Desert was a passion fruit cream. Need I say more?

Then we watched the ultimate Brazilian drama crime thrillers: Tropa de Elite I and II
What a ride! We follow the life of Captain Nascimento from 1997 until today. Captain Nascimento works in a special unit of the Rio de Janeiro police force, the unit who investigates the corrupt police officer – which seems to be pretty much all of them.

Both movies are fiction but they are based on real life in Rio. And it feels real. Needless to say, they are violent. Very violent. But never for the sake of violence or to take away from the story. The main characters are displayed as complex human beings and their development through the years is remarkable.

It has been a long time since I have liked two movies as much as I liked these. They are complex, provocative and gives you plenty to think about. What I really liked about them was that they do not portray anyone as the true hero or villain. There is no black or white – only gray. Gray, which leaves you with an understanding of how complex the issues are and how difficult it is to come up with solutions to the social problems in Brazil. If you can stand violence I recommend you watch these movies. It won’t be long before I have to see them again.

Cats and fish…

Mr Husband and I took a Sunday drive to Port Douglas not so long ago. I brought a chair, a really good book (The Long Song by Andrea Levy) and an esky full of food and lovely cold drinks. Mr Husband filled the rest of the car with fishing gear. Then we found a tree with shade for me and a pier for Mr Husband. An hour later came the cat.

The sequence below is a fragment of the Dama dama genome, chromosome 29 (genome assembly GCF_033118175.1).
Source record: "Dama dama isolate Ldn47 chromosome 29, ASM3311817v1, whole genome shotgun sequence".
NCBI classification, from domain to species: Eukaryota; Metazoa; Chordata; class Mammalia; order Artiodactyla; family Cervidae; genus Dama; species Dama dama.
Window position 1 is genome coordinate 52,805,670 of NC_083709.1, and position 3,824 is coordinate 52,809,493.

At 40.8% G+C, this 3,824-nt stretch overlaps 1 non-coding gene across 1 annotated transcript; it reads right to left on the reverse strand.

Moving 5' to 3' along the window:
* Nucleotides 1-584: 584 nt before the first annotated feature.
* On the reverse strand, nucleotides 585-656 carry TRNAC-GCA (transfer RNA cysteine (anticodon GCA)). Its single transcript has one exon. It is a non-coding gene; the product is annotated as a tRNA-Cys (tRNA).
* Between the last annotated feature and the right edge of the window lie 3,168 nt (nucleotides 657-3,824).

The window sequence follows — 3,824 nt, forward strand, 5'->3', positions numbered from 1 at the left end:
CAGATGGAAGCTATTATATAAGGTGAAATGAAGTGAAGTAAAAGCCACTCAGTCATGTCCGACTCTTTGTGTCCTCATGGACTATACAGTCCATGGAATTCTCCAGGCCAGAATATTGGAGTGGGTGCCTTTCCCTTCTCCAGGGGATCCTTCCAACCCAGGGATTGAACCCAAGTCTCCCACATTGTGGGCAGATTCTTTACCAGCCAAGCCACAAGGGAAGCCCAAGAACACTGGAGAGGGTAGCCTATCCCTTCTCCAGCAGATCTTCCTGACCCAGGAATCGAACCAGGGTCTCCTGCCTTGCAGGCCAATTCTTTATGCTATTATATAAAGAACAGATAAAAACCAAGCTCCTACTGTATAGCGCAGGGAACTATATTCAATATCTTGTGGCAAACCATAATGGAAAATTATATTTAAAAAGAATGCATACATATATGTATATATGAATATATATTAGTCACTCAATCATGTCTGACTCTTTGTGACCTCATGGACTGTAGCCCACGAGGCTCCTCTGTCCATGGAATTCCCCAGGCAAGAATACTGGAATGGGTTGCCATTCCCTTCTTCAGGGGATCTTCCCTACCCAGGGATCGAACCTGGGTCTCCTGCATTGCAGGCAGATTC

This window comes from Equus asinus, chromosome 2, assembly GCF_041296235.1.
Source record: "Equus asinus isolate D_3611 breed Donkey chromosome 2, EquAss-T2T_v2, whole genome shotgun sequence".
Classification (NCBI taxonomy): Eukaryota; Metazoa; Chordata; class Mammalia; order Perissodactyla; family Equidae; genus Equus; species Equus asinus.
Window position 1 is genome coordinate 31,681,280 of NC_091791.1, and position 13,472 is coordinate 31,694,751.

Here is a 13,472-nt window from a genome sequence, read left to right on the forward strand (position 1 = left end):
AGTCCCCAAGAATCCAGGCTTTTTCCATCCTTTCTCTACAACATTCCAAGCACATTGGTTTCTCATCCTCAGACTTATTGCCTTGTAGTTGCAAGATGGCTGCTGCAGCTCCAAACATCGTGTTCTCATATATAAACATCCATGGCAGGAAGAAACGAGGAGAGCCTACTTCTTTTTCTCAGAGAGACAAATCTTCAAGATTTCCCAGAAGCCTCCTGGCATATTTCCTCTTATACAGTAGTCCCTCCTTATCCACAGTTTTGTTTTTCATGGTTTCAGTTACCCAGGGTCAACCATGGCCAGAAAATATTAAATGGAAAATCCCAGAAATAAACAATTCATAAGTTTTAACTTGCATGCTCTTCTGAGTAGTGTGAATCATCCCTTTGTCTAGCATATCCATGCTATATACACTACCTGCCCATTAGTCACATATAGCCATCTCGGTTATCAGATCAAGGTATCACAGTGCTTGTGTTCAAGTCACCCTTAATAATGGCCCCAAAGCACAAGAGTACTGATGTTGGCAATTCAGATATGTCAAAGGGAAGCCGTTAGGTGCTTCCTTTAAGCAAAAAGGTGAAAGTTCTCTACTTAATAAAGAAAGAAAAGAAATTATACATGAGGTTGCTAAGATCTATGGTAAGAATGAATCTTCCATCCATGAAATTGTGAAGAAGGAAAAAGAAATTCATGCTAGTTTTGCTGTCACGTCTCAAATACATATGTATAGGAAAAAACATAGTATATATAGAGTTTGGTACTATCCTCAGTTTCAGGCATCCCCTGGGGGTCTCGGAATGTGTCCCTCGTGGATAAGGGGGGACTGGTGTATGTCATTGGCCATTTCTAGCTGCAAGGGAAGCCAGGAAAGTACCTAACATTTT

Everyone was happy that day. It was a beautiful day as well. We saw this guy on the same day. I think he had a good day too…

Egyptian movie night (with English subtitles)

That headline will wake up a few people!
Never in my life would I have thought it was a problem to get an Egyptian movie with English subtitles. Or any Arab movie for that matter. It is a HUGE challenge (google it and watch the amount of chat forums that have discussed this issue). But there is a solution, or rather a new initiative, which – as far as we (the movie club members) know – is completely legal: YouTube!

After sweating for weeks over what movie to watch, YouTube solved all our problems. There are heaps of complete feature films available; all you need to do is use the search for “Egyptian movie, English subtitle”. So we were set. This is how we set up the cinema/my living room for the evening

Four people squeeze onto the sofa, four on the floor and three on the chairs. The arrangement on the floor has now been substituted with a queen size air-mattress; we do like our comfort.

Normally everyone brings a plate for the night and we have a mixed meal. This time Mohammed was so excited that he decided to hit the kitchen and to cook up a storm of Egyptian food. The home-made falafel deserves an  exclusive photo, they were so good.